3. The audio on the T2i is terrible. I used my external wireless mic connected to the "audio input" but the T2i has automatic gain that can't be overridden so even if you use a good mic, it's going to pick up "hissing noise" between audio pauses . You can't over ride the AGC "auto" . A video camera has manual and auto modes(I never use auto) PLUS you can adjust the sound levels and see the audio levels on screen (which you can't on the T2i)

4. The T2i can only be operated at eye level. A video camera has an articulating monitor so you can shoot low angle , high angle and unusual angle shots. Because you have to frame using the LCD screen you always have to hold the camera in front of your face. Some DSLRS are coming out with articulating LCD screens , though. If you are set on a DSLR for video, you will want to choose one of these.

5. When you try to focus or zoom while shooting , the T2i picks up the slightest lens noise and records it as a loud "freight train"....which messes up the audio. So if audio is important and you are relying on the camera microphone, Don't zoom or rack focus while shooting. Good video cameras do a very good job of isolating the noise created while zooming and focusing

6. The T2i has No way to monitor sound through a headset. There is no "headset audio out". So in order to make sure the sound is decent you have to record a test shot, play it back and listen carefully through the tinny audio playback monitor on the camera. A video camera has outputs for headsets so you can monitor what the sound is as you record and then play it back to check.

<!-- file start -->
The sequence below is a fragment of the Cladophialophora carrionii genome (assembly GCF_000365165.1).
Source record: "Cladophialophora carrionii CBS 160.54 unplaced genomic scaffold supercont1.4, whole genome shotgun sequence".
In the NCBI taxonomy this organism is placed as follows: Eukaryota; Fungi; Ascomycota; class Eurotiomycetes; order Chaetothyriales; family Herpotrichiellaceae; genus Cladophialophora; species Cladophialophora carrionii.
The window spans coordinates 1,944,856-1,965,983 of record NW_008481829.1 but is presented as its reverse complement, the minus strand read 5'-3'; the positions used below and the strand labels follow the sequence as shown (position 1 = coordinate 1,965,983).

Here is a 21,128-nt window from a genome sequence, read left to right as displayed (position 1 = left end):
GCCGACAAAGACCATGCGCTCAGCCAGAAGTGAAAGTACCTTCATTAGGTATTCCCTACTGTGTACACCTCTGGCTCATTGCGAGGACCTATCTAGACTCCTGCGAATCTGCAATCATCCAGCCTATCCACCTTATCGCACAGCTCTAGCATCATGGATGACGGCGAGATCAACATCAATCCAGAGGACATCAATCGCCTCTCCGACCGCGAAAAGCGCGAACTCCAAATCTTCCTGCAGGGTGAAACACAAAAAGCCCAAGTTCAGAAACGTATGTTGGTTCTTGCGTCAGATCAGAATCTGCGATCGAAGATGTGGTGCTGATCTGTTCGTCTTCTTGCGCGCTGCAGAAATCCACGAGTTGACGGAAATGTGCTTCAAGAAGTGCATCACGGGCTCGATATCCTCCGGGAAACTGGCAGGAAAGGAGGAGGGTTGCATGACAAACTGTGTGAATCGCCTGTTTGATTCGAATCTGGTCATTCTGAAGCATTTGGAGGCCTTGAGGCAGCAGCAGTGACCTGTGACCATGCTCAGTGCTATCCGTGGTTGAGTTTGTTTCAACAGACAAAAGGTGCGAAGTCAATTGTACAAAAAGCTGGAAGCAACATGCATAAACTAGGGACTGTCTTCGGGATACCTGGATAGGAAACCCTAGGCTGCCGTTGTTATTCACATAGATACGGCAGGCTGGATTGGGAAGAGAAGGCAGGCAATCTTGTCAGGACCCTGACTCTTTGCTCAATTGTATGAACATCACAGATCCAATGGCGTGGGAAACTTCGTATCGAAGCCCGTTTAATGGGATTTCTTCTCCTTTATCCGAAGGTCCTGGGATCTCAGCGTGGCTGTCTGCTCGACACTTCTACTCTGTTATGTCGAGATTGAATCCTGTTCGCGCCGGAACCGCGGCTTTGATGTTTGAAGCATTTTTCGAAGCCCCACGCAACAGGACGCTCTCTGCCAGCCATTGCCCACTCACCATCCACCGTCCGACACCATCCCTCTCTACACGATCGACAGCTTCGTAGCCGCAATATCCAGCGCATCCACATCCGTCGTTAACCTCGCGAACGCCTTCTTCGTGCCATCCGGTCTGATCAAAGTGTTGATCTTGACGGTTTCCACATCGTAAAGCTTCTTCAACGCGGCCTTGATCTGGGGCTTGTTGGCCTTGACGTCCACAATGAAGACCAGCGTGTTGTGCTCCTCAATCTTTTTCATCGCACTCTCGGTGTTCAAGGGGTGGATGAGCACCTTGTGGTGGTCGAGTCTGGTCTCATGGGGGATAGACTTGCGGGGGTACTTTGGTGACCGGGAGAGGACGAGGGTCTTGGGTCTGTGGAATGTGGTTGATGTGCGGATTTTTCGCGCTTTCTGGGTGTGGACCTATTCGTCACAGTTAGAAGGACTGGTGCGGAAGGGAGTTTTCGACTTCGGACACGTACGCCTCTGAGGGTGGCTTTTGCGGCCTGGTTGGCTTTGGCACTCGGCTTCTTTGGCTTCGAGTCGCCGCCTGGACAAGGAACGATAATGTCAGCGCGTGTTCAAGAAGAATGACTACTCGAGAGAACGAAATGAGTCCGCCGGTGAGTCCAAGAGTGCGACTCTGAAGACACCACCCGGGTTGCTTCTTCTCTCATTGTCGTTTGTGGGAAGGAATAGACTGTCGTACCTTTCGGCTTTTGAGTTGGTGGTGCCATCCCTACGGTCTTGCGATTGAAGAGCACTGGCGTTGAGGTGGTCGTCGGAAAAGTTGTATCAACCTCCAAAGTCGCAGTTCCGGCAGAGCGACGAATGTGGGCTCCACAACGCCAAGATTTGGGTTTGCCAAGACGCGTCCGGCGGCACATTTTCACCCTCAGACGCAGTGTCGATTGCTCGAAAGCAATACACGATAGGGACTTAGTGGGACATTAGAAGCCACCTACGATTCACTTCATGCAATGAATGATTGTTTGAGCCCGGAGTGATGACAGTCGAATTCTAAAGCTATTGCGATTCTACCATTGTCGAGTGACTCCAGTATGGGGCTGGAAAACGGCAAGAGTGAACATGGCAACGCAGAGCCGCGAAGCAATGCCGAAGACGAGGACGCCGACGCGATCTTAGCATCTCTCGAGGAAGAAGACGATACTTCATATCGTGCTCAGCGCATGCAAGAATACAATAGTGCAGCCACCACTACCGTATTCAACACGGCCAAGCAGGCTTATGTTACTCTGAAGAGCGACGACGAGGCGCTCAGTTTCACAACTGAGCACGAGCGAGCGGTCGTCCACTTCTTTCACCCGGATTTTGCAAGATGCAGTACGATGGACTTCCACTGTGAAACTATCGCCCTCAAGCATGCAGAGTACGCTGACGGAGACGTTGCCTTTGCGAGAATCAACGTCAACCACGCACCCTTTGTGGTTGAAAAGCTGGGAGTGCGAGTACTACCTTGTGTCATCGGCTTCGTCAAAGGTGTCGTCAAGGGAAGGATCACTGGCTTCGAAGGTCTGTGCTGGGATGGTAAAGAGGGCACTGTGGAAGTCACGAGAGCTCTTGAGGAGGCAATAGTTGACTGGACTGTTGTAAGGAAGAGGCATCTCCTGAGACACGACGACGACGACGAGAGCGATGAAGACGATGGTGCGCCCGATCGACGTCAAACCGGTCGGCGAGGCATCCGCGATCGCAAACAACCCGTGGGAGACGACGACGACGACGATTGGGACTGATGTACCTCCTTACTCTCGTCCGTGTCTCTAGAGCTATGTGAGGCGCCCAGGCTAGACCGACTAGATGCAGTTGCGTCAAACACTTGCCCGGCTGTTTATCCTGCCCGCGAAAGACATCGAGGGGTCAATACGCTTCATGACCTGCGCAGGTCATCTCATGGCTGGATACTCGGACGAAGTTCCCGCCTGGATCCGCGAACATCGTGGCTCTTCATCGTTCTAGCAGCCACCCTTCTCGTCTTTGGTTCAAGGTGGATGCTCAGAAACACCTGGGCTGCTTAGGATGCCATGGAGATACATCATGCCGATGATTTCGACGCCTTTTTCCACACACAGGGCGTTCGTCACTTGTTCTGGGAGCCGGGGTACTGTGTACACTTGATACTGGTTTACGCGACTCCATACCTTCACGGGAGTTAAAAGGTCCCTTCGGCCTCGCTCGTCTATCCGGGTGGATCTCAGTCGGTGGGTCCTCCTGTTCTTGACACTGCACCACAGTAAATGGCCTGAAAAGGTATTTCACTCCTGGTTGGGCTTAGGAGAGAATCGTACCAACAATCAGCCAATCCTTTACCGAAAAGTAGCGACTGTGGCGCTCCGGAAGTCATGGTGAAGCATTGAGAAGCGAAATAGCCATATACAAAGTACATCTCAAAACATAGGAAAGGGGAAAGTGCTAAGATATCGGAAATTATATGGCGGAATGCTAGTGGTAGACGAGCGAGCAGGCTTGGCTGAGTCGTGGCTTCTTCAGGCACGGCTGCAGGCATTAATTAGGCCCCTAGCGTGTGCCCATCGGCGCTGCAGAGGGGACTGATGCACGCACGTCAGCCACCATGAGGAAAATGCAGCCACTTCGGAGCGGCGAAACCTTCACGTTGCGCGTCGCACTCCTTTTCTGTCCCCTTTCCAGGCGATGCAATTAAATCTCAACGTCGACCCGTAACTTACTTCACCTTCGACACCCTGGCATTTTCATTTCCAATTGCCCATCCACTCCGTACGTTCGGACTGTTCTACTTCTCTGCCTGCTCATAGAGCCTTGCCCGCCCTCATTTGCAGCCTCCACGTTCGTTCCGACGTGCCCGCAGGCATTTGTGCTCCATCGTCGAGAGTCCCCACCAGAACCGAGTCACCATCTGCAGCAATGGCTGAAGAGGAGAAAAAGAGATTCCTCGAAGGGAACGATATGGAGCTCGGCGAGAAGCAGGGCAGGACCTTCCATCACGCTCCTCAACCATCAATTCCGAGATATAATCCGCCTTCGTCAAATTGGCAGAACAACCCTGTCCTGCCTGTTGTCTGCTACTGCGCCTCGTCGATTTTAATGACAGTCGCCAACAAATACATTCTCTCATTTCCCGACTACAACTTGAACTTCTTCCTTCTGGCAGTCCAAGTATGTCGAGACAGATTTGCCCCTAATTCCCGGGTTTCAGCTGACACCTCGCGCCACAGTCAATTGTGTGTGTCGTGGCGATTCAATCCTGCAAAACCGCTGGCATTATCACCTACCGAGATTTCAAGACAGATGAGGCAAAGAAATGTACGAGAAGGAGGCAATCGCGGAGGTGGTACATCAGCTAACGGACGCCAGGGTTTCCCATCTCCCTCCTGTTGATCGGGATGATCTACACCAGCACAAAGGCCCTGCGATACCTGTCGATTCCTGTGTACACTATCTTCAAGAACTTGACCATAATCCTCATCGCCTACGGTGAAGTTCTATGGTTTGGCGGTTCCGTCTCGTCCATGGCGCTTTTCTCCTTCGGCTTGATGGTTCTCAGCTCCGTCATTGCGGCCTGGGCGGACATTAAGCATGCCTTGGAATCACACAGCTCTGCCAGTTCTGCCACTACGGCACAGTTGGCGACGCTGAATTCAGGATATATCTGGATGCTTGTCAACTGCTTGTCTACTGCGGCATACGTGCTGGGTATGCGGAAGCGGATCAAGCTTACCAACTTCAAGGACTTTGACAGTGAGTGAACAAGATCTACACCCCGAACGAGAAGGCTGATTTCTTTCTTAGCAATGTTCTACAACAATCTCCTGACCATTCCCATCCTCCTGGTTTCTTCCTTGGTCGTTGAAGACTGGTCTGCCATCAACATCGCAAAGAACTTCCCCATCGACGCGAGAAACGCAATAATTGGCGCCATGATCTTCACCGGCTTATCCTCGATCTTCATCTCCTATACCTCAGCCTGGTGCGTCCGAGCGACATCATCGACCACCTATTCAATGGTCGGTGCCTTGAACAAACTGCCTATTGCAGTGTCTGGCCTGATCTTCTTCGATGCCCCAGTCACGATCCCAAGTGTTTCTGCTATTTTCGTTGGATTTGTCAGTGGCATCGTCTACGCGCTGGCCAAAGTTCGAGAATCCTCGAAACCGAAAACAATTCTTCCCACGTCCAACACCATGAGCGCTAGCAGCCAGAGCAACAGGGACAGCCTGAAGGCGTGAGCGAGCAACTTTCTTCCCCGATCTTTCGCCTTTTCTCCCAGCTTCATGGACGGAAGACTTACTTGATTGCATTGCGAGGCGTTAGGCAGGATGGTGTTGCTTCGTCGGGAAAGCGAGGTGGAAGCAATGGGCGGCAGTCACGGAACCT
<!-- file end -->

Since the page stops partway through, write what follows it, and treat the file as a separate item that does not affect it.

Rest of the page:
There were a lot of other little annoying features but those were the main ones.

Mar 4, 2011
by Kyle Fiechter

There are definitely a lot

There are definitely a lot of shortfalls in these cameras as well, as they are designed for stills, not video. However, there are workarounds, which you are probably aware of. I'll be focusing on these workarounds in subsequent blogs, in an attempt to provide low-cost solutions to these shortfalls. Of course, some aspects of DSLRs are not going to perform up to the standards of more expensive camcorders, like the 12 minute recording time. Thanks for your comments.